“River levels are starting to drop a little in some places, but they are still very high along the Thames.”
She said EA teams continued to work around the clock monitoring river levels, clearing watercourses, and working with communities to make them aware of their flood risk.
The agency also reminded people last night that fast-flowing water 15cm deep can knock an adult off their feet.
According to the Met Office, rain is forecast for this afternoon and tomorrow evening in Oxford, with heavy rain predicted for Wednesday morning and light rain until 6pm.
More rain is expected on Thursday.
Oxfordshire County Council said it had reports of drivers moving road closure signs on Abingdon Road and driving through water, potentially causing more damage to nearby homes.
Deputy council leader Rodney Rose said: “We would ask people do not remove or tamper with closure signs.
“They are there for a reason and they should be obeyed. We advise motorists to take extra care and, if in any doubt, not to drive through flood water.
“We give advice of this nature not just with the safety of motorists in mind — it is also a question of not creating bow waves affecting nearby properties.”
Restrictions which normally stop drivers using High Street during the daytime, lifted during the past week, will be back in force from today, from 7.30am to 6.30pm.

  • For a full list of road closures and homes at risk, go to oxfordshire.gov.uk
  • For advice, visit environment-agency.gov. uk/ and from Floodline on 0845 988 1188. Find up-to-date information on Twitter @EnvAgencySE or follow #floodaware.

Driver rescued as his car is submerged

A MAN was rescued from a car trapped on a flooded road near Witney.

Fire crews were called to Great Brook in Chimney at 9.20pm on Friday.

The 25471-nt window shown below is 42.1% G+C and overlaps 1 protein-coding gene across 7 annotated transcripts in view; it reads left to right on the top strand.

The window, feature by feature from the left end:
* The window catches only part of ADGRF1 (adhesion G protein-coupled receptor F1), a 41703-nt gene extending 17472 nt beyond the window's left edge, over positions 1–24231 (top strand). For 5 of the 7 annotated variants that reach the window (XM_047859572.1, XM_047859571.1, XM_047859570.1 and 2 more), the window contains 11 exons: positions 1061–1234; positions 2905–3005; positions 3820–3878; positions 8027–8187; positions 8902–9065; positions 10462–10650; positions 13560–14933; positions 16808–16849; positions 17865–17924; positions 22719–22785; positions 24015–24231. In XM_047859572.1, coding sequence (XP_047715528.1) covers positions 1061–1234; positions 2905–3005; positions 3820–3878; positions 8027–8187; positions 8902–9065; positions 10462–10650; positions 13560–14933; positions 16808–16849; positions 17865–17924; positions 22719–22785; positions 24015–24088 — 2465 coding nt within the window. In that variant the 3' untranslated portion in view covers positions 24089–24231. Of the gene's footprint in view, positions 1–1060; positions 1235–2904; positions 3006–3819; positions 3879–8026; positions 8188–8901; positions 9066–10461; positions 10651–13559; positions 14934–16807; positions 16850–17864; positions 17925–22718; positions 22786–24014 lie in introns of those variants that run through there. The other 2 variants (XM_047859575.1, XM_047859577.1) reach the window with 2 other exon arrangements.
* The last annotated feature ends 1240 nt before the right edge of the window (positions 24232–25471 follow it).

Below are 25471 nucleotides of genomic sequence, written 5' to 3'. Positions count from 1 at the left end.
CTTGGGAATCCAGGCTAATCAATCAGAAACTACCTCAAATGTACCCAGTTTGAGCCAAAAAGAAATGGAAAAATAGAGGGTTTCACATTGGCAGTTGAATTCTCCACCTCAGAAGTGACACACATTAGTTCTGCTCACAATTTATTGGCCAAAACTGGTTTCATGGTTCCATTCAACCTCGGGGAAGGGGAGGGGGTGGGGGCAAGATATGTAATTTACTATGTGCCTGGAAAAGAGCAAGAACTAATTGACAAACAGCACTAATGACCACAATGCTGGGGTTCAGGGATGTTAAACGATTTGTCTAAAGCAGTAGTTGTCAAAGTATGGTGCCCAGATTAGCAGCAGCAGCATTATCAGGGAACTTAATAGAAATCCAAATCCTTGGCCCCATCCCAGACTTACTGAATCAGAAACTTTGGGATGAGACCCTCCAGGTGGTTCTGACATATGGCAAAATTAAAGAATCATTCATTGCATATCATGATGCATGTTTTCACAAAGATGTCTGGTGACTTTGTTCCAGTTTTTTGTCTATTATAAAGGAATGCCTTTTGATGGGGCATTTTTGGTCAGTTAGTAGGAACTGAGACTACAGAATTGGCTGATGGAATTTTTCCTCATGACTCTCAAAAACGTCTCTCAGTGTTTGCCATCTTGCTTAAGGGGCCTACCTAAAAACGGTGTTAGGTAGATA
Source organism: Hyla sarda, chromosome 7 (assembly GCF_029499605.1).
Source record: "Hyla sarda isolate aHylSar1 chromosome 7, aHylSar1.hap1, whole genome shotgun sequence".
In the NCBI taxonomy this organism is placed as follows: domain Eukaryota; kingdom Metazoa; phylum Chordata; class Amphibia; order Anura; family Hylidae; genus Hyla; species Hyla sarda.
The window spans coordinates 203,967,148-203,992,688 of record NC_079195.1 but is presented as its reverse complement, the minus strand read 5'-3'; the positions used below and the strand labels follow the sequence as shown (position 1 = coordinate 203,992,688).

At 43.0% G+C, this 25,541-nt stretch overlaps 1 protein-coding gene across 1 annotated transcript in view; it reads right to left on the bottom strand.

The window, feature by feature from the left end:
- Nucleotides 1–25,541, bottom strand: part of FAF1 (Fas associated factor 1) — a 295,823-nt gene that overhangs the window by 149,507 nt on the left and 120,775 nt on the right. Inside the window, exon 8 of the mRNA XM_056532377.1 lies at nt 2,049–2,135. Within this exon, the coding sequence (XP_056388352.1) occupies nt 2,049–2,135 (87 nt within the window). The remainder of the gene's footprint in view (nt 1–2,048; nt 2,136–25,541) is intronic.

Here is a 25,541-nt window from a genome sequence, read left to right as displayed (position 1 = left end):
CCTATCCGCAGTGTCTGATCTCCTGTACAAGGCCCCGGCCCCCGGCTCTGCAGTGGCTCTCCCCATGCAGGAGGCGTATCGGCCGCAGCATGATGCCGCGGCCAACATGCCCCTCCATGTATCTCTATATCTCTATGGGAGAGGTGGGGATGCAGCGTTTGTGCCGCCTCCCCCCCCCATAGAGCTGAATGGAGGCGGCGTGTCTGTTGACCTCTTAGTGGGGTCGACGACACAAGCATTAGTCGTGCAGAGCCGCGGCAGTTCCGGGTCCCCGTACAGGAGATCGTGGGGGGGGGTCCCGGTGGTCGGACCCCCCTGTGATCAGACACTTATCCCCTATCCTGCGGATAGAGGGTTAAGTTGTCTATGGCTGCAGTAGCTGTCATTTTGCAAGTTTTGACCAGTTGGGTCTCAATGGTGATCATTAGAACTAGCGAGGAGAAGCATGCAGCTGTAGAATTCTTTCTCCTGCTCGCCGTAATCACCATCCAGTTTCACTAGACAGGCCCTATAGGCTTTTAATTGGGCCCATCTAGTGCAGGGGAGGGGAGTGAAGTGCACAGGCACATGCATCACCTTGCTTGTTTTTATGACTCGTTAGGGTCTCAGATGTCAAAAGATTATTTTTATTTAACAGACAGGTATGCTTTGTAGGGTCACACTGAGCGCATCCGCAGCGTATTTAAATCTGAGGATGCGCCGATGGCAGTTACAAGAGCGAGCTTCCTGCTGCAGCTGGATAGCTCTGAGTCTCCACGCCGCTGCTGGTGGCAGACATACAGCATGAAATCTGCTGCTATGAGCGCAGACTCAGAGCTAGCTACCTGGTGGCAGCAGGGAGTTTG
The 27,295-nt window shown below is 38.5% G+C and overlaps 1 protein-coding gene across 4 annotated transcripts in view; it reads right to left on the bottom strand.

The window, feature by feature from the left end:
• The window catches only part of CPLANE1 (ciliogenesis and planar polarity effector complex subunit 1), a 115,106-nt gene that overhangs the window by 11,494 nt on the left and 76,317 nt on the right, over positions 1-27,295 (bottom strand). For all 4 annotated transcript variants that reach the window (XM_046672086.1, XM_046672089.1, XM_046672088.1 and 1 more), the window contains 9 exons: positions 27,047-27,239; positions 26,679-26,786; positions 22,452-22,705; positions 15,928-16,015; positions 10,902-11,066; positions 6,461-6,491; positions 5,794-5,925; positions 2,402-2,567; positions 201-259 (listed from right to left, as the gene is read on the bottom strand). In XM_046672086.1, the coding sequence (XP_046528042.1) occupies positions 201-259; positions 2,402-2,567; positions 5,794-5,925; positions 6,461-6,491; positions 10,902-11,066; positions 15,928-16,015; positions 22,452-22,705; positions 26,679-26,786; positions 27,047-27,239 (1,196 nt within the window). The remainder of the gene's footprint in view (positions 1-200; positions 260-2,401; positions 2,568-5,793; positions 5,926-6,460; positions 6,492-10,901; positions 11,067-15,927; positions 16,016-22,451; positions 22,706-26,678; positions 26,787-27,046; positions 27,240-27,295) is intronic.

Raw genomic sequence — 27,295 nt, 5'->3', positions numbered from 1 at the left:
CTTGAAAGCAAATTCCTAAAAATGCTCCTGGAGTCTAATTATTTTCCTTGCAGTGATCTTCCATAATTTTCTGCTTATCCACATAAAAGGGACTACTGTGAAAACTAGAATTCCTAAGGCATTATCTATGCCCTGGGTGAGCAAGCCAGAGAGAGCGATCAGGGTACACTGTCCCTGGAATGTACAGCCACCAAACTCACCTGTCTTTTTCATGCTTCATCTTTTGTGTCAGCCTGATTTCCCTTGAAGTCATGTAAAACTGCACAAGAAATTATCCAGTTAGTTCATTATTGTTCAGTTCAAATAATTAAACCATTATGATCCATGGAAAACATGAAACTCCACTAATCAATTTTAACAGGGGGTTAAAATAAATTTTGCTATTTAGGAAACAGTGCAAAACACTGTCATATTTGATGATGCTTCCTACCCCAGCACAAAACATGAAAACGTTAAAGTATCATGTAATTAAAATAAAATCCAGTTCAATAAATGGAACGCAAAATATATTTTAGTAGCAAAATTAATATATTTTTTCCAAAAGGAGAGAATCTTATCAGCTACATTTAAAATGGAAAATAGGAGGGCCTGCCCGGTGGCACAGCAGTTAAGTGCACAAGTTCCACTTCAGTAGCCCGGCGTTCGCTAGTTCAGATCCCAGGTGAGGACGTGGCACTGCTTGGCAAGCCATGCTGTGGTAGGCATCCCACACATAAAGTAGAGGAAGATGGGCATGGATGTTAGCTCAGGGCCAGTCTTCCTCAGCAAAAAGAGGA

Fire engines from Bampton, Witney, Abingdon and the specialist rescue team from Kidlington attended and found the car in several feet of water.
Firefighters used an inflatable rescue sled to open the car and take the driver to safety. The driver was assessed and treated for shock by ambulance staff but was not seriously hurt.
Station manager Mike Adcock, of Oxfordshire Fire Service, said: “People should avoid the obvious risks of driving through flood water.
“Six inches of water is enough to cause the loss of control of a vehicle, or possible stalling, as water enters the exhaust.
“If you cannot gauge the depth of the water do not risk trying to drive through as the consequences can be both dangerous and costly. If in any doubt, turn around and find another way.”

 

Fearless dog drowns

A WELL-KNOWN cheese manufacturer and cafe owner has lost his Springador dog in the flooding.
William Pouget, who owns Vaults & Garden cafe in Radcliffe Square, Alpha bar in the Covered Market, and Oxford’s Cooking in the Woodstock Road, lost his dog Jasper in the floods near Redbridge.
He said: “Jasper was off the lead as there was no traffic and ran into the river next to Go Outdoors next to Redbridge.
“He tried to grab a stick floating down river and was caught in the very strong current and was pulled under. He was a very strong swimmer and quite fearless.
“Dogs should be kept on leads and under control around floods.”